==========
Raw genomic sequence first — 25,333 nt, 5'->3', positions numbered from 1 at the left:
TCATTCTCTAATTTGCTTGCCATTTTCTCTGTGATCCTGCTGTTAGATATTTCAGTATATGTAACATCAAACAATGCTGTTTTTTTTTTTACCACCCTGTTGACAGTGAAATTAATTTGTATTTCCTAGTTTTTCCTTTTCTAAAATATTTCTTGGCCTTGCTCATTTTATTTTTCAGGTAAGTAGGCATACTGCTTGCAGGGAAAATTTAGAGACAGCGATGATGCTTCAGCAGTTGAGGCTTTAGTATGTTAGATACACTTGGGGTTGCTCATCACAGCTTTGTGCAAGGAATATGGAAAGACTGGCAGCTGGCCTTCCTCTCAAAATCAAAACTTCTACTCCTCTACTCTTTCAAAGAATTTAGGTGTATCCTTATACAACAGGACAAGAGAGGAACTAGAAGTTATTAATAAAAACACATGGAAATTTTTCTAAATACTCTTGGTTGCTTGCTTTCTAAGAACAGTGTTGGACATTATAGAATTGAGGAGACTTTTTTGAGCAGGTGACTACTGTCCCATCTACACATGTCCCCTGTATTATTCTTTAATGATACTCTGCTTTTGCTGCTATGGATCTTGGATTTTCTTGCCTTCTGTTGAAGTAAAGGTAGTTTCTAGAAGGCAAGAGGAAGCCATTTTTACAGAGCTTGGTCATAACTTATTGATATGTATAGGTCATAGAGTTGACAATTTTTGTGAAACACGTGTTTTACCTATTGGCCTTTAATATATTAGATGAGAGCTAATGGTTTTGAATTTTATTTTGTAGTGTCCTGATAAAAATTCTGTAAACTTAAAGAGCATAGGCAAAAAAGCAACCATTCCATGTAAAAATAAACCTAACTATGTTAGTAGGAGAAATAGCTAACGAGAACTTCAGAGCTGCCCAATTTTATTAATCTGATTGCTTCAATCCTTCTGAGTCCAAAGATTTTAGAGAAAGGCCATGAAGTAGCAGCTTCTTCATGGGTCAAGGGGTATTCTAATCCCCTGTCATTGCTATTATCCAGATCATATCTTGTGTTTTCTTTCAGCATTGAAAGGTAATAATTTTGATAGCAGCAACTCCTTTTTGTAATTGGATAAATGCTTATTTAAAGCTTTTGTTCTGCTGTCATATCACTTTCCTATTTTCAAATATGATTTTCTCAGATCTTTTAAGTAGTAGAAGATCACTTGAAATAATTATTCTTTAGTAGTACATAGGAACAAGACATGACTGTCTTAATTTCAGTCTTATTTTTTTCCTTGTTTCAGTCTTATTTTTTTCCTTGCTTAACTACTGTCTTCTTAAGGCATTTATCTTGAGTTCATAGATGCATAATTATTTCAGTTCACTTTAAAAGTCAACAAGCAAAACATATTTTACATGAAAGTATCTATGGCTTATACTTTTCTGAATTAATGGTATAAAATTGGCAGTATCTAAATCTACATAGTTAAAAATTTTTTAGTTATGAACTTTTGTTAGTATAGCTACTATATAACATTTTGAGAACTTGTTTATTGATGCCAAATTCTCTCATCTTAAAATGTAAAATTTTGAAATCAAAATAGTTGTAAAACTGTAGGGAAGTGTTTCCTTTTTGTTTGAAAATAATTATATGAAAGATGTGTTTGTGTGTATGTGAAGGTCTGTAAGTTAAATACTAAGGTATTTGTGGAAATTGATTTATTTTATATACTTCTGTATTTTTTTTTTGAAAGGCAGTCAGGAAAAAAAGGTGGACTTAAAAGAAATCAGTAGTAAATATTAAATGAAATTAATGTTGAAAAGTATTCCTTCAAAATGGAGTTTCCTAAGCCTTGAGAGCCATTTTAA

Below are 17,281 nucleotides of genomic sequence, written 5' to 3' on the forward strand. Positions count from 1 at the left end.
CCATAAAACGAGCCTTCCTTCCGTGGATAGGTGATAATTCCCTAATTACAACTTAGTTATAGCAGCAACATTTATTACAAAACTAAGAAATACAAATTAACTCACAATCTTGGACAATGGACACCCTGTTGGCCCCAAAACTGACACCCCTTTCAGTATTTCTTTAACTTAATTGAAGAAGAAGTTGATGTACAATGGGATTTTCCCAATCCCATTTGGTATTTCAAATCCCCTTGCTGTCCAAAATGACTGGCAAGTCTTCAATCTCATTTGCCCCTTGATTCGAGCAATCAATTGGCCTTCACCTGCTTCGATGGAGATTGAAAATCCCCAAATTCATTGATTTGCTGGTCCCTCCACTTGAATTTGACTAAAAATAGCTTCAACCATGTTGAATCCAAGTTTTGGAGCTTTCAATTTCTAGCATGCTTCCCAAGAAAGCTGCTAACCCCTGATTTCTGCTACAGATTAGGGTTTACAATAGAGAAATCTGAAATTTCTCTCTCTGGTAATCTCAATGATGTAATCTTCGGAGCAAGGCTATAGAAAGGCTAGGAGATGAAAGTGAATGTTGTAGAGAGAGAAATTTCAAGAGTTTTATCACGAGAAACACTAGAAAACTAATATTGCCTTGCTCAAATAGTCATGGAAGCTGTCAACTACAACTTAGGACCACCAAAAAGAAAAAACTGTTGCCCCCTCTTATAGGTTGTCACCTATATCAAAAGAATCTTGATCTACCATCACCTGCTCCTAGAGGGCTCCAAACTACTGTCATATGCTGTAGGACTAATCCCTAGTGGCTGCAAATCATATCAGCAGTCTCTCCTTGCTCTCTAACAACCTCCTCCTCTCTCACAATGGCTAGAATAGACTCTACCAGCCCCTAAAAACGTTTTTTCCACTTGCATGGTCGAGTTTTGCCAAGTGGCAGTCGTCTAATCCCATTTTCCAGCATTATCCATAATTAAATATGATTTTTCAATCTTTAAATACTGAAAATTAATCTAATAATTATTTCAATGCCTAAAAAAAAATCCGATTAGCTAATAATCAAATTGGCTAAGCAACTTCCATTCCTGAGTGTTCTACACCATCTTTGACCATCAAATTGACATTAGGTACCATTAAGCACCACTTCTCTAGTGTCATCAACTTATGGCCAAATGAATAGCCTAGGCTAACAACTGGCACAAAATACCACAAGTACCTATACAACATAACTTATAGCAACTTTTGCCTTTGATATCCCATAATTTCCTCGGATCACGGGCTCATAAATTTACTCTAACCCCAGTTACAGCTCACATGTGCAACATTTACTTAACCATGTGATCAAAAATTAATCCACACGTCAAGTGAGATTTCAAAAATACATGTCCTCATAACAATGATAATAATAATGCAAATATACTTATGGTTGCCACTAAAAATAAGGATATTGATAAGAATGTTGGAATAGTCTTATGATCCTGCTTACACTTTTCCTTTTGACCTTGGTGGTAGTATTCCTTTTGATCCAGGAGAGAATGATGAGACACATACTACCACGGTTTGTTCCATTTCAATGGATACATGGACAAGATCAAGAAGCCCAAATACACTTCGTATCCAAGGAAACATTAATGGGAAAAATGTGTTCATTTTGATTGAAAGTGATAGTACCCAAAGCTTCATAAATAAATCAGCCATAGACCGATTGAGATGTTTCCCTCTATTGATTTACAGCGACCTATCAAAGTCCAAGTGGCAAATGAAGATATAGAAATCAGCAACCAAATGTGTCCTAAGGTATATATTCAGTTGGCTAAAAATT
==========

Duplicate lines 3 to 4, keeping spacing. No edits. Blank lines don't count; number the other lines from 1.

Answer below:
Below are 17,281 nucleotides of genomic sequence, written 5' to 3' on the forward strand. Positions count from 1 at the left end.
CCATAAAACGAGCCTTCCTTCCGTGGATAGGTGATAATTCCCTAATTACAACTTAGTTATAGCAGCAACATTTATTACAAAACTAAGAAATACAAATTAACTCACAATCTTGGACAATGGACACCCTGTTGGCCCCAAAACTGACACCCCTTTCAGTATTTCTTTAACTTAATTGAAGAAGAAGTTGATGTACAATGGGATTTTCCCAATCCCATTTGGTATTTCAAATCCCCTTGCTGTCCAAAATGACTGGCAAGTCTTCAATCTCATTTGCCCCTTGATTCGAGCAATCAATTGGCCTTCACCTGCTTCGATGGAGATTGAAAATCCCCAAATTCATTGATTTGCTGGTCCCTCCACTTGAATTTGACTAAAAATAGCTTCAACCATGTTGAATCCAAGTTTTGGAGCTTTCAATTTCTAGCATGCTTCCCAAGAAAGCTGCTAACCCCTGATTTCTGCTACAGATTAGGGTTTACAATAGAGAAATCTGAAATTTCTCTCTCTGGTAATCTCAATGATGTAATCTTCGGAGCAAGGCTATAGAAAGGCTAGGAGATGAAAGTGAATGTTGTAGAGAGAGAAATTTCAAGAGTTTTATCACGAGAAACACTAGAAAACTAATATTGCCTTGCTCAAATAGTCATGGAAGCTGTCAACTACAACTTAGGACCACCAAAAAGAAAAAACTGTTGCCCCCTCTTATAGGTTGTCACCTATATCAAAAGAATCTTGATCTACCATCACCTGCTCCTAGAGGGCTCCAAACTACTGTCATATGCTGTAGGACTAATCCCTAGTGGCTGCAAATCATATCAGCAGTCTCTCCTTGCTCTCTAACAACCTCCTCCTCTCTCACAATGGCTAGAATAGACTCTACCAGCCCCTAAAAACGTTTTTTCCACTTGCATGGTCGAGTTTTGCCAAGTGGCAGTCGTCTAATCCCATTTTCCAGCATTATCCATAATTAAATATGATTTTTCAATCTTTAAATACTGAAAATTAATCTAATAATTATTTCAATGCCTAAAAAAAAATCCGATTAGCTAATAATCAAATTGGCTAAGCAACTTCCATTCCTGAGTGTTCTACACCATCTTTGACCATCAAATTGACATTAGGTACCATTAAGCACCACTTCTCTAGTGTCATCAACTTATGGCCAAATGAATAGCCTAGGCTAACAACTGGCACAAAATACCACAAGTACCTATACAACATAACTTATAGCAACTTTTGCCTTTGATATCCCATAATTTCCTCGGATCACGGGCTCATAAATTTACTCTAACCCCAGTTACAGCTCACATGTGCAACATTTACTTAACCATGTGATCAAAAATTAATCCACACGTCAAGTGAGATTTCAAAAATACATGTCCTCATAACAATGATAATAATAATGCAAATATACTTATGGTTGCCACTAAAAATAAGGATATTGATAAGAATGTTGGAATAGTCTTATGATCCTGCTTACACTTTTCCTTTTGACCTTGGTGGTAGTATTCCTTTTGATCCAGGAGAGAATGATGAGACACATACTACCACGGTTTGTTCCATTTCAATGGATACATGGACAAGATCAAGAAGCCCAAATACACTTCGTATCCAAGGAAACATTAATGGGAAAAATGTGTTCATTTTGATTGAAAGTGATAGTACCCAAAGCTTCATAAATAAATCAGCCATAGACCGATTGAGATGTTTCCCTCTATTGATTTACAGCGACCTATCAAAGTCCAAGTGGCAAATGAAGATATAGAAATCAGCAACCAAATGTGTCCTAAGGTATATATTCAGTTGGCTAAAAATT